The EU is revealing a new system of ethics with specific relation to the artificial intelligence sector. In the United States and China, there are new developments in artificial intelligence which fall behind current guidelines and legislation. The European Commission is unveiling this new framework to boost the trust in AI through the delivery of data in ethics.
Ethical AI is considered a proposition that delivers a competitive advantage for European AI development. When Europe becomes a leader in human-centric AI, they will have more trust in the people because there are proper regulations in place concerning their applications.
There are seven critical requirements for a trustworthy AI under this framework. Under a launched pilot phase for the industry, they will match these seven key requirements for all AI algorithms and systems to handle inconsistencies and errors.
The seven essential requirements ultimately come down to some of these concerns:
– Human agency and oversight for AI systems
– Safety and robustness
– Privacy and data governance
– Diversity and fairness
– Focus on societal and environmental well-being
The code would mean that any new AI systems starting this summer under the pilot phase will have to be proven to accommodate themselves under these critical requirements. The pilot system will not be a rigid structure but rather a framework goal. Under the pilot program, only systems that were developed in the EU will require compliance. After a feedback gathering period, the framework will be assessed in early 2020 and possibly mandated as regular legislation. If these seven key requirements become a stone clad coat of aspects for AI systems across the EU, worldwide developers will also be required to adhere to this policy.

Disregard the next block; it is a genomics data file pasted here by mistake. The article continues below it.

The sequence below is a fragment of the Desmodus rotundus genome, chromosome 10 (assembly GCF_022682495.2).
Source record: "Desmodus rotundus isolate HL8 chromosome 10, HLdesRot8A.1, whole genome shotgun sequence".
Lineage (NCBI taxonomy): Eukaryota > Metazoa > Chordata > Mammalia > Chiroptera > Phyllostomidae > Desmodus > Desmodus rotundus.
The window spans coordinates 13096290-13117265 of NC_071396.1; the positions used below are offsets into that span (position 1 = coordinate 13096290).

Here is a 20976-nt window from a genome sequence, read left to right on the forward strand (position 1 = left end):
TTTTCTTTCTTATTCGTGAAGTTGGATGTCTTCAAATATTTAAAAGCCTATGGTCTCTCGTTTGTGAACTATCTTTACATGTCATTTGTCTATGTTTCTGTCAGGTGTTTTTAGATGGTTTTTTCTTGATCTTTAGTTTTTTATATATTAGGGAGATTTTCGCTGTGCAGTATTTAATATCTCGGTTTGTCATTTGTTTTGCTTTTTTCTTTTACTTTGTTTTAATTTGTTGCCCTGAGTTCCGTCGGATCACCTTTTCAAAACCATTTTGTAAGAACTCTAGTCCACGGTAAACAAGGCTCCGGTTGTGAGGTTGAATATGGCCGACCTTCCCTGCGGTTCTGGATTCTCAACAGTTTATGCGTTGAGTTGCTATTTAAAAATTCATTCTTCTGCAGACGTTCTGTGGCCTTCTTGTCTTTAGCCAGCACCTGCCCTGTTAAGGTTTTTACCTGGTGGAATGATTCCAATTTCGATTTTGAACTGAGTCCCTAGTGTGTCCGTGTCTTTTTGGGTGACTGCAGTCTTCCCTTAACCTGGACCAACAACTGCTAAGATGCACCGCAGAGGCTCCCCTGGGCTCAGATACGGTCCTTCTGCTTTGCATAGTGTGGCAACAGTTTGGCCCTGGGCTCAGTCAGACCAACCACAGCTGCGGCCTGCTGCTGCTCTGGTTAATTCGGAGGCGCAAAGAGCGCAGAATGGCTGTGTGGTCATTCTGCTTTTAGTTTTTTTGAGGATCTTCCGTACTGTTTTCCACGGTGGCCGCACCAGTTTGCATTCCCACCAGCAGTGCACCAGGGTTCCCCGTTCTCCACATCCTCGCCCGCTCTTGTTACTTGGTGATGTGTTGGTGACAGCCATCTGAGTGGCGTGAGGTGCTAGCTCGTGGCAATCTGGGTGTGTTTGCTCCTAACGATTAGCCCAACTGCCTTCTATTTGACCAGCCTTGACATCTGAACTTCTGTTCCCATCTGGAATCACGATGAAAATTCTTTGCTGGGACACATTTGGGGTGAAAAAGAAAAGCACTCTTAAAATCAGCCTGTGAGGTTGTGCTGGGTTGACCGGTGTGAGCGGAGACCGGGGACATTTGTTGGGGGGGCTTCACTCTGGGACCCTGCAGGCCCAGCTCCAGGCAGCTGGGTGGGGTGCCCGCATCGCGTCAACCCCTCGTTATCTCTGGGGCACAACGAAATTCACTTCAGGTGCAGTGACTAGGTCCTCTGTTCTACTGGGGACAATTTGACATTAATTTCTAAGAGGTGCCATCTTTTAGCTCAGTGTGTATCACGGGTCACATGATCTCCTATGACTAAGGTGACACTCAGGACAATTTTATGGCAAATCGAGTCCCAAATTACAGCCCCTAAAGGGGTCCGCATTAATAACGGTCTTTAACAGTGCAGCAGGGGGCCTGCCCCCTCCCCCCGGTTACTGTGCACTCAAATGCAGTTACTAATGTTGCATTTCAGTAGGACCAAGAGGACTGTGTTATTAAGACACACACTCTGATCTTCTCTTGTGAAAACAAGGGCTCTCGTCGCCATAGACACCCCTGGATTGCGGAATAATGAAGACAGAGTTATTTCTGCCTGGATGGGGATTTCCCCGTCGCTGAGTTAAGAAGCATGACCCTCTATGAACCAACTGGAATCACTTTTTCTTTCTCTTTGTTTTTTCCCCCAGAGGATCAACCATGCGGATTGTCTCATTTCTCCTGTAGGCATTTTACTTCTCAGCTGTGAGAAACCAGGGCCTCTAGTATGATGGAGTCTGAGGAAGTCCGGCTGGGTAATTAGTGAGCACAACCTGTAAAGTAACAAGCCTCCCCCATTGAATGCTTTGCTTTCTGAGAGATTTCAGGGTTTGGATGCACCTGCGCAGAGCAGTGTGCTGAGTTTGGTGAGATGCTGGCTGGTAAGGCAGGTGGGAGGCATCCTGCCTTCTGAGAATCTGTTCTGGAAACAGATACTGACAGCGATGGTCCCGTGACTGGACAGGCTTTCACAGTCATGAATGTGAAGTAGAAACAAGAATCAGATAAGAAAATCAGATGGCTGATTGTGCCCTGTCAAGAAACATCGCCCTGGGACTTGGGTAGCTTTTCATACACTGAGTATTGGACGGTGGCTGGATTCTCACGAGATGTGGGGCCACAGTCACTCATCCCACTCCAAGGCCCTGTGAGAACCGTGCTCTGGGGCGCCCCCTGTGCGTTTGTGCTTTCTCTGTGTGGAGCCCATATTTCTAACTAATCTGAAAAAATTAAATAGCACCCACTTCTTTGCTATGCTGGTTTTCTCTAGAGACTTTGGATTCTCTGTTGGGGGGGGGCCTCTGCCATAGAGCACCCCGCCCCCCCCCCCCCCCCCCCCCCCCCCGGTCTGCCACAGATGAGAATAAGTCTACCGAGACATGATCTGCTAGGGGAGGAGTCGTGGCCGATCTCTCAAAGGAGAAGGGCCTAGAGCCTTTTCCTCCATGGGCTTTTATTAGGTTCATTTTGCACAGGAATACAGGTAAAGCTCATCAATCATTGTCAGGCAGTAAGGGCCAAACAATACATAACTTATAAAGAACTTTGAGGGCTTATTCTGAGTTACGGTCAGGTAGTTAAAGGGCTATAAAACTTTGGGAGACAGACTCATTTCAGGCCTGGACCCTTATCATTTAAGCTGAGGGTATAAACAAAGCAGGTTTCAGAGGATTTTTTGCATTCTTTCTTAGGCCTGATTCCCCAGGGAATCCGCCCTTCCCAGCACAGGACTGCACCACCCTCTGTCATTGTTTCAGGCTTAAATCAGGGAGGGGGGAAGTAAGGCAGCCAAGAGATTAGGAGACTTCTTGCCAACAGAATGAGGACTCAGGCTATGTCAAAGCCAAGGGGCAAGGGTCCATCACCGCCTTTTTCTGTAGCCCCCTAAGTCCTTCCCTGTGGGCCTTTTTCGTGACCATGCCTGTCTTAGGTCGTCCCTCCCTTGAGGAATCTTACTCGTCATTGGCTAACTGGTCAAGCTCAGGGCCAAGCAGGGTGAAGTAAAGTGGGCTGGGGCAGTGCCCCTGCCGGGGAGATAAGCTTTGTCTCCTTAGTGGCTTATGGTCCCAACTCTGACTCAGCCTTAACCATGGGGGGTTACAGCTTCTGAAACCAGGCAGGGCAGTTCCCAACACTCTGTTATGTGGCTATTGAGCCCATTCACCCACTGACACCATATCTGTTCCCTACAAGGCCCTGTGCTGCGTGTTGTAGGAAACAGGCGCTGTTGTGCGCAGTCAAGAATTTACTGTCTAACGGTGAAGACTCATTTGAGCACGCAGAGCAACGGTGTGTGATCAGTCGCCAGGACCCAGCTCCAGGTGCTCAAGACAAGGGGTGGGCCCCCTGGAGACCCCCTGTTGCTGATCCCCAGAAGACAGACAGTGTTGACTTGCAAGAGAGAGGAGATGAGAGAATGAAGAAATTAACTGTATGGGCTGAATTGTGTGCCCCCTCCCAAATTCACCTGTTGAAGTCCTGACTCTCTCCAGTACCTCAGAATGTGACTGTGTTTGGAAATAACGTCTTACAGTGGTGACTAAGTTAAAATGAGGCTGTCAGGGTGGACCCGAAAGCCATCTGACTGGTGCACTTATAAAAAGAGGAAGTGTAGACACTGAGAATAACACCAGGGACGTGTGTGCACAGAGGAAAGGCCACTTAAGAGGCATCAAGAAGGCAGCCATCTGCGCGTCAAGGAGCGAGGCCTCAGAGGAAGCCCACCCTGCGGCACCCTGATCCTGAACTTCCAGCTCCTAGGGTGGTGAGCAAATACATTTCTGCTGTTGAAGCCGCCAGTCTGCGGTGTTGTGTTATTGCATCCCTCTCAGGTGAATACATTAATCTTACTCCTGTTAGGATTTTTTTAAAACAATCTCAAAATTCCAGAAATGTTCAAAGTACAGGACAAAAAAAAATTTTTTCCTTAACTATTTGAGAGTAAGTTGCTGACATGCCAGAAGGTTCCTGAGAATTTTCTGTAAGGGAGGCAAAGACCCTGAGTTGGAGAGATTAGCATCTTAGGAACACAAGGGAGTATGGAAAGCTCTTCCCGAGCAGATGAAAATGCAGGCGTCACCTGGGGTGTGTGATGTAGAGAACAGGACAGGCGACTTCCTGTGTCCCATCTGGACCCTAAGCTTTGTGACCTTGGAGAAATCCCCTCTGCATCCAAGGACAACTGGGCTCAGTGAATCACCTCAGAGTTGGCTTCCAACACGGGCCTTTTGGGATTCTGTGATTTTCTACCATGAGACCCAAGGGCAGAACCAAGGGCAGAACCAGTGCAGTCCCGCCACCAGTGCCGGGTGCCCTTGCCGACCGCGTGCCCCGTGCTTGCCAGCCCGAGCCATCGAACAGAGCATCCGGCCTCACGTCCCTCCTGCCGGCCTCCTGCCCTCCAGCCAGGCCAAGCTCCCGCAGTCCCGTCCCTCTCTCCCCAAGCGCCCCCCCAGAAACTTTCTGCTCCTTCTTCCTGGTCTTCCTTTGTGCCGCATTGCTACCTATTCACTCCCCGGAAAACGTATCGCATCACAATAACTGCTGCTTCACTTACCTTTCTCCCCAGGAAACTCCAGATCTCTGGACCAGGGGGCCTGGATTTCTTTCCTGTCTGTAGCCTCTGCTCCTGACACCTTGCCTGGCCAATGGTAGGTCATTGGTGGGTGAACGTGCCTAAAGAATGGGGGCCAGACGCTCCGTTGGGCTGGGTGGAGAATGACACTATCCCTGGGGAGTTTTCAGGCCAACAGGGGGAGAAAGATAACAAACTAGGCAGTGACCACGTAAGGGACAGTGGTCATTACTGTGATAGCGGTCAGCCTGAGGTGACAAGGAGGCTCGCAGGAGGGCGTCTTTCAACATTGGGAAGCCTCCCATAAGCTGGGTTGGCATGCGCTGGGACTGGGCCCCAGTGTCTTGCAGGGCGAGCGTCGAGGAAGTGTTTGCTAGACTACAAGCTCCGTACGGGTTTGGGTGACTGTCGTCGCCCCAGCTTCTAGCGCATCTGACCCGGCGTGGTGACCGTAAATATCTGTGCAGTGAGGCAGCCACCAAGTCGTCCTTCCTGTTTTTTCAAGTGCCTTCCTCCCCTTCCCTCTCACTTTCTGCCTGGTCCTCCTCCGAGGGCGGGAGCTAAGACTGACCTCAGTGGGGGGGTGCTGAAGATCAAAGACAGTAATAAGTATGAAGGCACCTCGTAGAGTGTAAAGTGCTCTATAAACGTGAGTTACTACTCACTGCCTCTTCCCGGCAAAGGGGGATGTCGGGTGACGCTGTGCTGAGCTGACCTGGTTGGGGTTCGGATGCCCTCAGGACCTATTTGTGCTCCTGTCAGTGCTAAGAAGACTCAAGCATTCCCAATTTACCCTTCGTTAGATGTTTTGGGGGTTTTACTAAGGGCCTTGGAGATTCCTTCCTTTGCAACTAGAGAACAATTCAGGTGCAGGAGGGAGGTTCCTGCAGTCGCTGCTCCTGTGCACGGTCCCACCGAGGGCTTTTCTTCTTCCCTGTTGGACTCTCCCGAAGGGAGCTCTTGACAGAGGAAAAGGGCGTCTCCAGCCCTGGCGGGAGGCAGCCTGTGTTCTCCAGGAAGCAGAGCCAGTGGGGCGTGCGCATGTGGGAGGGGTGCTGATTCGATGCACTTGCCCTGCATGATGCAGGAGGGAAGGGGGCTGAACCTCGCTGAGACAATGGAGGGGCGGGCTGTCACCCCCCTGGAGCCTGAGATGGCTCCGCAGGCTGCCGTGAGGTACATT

The commission suggests that global technologies and data algorithms currently know no borders. A lack of framework in global regulations represents a risk when it comes to trustworthy AI developments used in the EU. After the pilot program is completed, the same regulations may be used for AI systems used in the UK but developed in other regions.
As the commission continues to assess these systems in their pilot phase, it will be interesting to see how stakeholders in different sectors can gather feedback and comply with the key requirements. It is likely that AI systems may continue to evolve beyond the current specifications and there will be some argument as to whether future applications comply. Challenges are bound to present themselves in any developer reaching the requirements that could be needed under the newest code of ethics.
What this framework does represent however is a major worldwide government stepping forward and creating a legal framework for the development of AI systems. While other areas around the world are developing at a more rapid pace, the trust and accountability of the EU systems could place them at a new level of demand when ethical AI can catch up to the developments of the rest of the world.